Granma, main Cuban daily, recalled today the failure of U.S. originated radioelectric aggressions on Cuba and considered such actions would be unthinkable in a moderately civilized environment between Havana and Washington. Twenty five years since the subversive transmissions began by wrongly-named TV Marti to the island and a context marked by the announcement that Cuba and the United States advance to normalization of its links, Granma stressed the failure of those attempts.
The newspaper says those media are a failed subversive attempt to suck hundreds of millions of dollars from U.S. tax-payer pockets, violates international regulations and puts obstacles in the way to normalize relations between Havana and Washington.
However, those radioelectric aggressions affect the normal operations of national telecommunications and directly violate the letter and spirit of many international agreements, which has been denounced by Cuba in different fórums, says Granma.
In any case, millions of dollars from U.S. public monies have been squandered to space during 25 years, in an operation that only puts money in hands of a few South Florida mobsters, dedicated to the lucrative business of attacking Cuba, the paper adds.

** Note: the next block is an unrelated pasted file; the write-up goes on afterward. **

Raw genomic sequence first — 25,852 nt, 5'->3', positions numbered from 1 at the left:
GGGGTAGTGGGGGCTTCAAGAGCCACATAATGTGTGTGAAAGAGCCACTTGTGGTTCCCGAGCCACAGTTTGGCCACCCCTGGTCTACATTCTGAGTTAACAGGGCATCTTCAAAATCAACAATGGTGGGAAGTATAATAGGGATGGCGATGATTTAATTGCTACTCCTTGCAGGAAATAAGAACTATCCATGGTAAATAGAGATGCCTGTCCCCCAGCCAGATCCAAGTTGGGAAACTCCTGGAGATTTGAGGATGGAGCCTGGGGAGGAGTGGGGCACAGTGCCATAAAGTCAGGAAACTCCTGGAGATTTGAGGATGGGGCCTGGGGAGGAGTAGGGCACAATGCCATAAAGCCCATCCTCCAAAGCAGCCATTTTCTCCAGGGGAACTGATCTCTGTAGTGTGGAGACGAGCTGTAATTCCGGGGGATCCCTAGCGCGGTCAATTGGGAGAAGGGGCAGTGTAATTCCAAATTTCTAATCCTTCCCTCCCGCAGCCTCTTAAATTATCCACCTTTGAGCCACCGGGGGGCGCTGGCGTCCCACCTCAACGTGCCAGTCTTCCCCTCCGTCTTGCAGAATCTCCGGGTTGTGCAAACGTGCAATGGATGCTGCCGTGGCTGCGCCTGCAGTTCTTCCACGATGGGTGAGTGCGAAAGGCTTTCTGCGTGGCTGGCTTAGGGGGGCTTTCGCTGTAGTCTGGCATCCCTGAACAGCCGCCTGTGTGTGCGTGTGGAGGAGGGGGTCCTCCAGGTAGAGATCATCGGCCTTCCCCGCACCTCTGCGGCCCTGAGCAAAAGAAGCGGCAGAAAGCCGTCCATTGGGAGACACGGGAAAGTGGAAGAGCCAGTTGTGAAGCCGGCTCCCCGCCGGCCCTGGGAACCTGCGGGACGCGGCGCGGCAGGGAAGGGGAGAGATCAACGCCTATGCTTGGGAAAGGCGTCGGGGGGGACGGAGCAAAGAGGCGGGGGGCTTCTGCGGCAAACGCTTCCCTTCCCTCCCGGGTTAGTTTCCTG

Granma recalled that Radio and TV Marti are now in the midst of notorious scandals of corruption, and its directives try to survive and maintain the money coming in from Washington to achieve “a change of regime” in Cuba in a context where voices are louder claiming for the end of those two relics of the Cold War.
An example put by the newspaper is the fact that in the U.S. Congress there is a bill in progress to close them, supported by Democrat representative for Minnesota, Betty McCollum.
Granma also refers to the announcements of last December 17 and the beginning of a long and complex process to open a new chapter between Cuba and the United States, leaving Radio and TV Marti in a swale.
In this regard, the daily recalled the speech made by Cuban president Raul Castro before the Third Summit of the Community of Latin American and Caribbean States (Celac) that included the end of illegal radio and television transmissions as one of the sticking points to advance in a normalization process between both countries.